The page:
- Half mile rule: The Joint Committee on Administrative Rules will hold a hearing on the Michigan Liquor Control Commission’s suggested rescission of “half-mile rule” on Dec. 6. MRA supports the rescission of the anti-competitive rule. The committee can delay the rescission of the rule but in order to stop it, the legislature would need to pass legislation codifying the rule into law. Next step: Hearing on Dec. 6. | MRA Position: Support rescission of the rule.
- Urban grocery incentives: Yesterday, the Senate Economic Development and International Investment Committee approved legislation to create grants for grocery store improvements necessary to locate in, or remain in, neighborhood and commercial corridors. HB 4207 seeks to address food deserts. Both new and existing stores are eligible for grants but new stores must be at least one mile away from any existing stores. Next step: Senate floor. | MRA Position: Support.
- Sick leave benefit expansion: Legislation introduced yesterday as SB 665 would require employers that offer sick leave to allow employees to use it to address issues related to sexual assault, domestic violence or stalking. The bill further details that the benefits can be used by the employee for a family member or household member who is targeted. It would also allow an employee to bring a civil action against an employer for any damages if the benefit was not extended. Next step: Senate floor. | MRA Position: Under review.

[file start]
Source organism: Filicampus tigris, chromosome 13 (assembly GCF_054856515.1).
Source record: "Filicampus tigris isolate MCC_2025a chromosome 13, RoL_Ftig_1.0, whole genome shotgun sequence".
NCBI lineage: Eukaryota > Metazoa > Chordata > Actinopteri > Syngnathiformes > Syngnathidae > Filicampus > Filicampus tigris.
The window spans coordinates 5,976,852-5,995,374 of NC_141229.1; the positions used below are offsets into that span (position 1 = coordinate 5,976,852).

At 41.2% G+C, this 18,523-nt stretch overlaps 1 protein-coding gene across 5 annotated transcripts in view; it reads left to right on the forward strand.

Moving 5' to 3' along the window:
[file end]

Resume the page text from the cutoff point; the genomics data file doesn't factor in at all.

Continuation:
- Unemployment disqualification exemption: SB 666, introduced on Tuesday, would ensure an individual is not disqualified from receiving benefits if he or she can prove the reason for leaving work is due to domestic violence. Next step: Senate Commerce Committee. | MRA Position: Under review.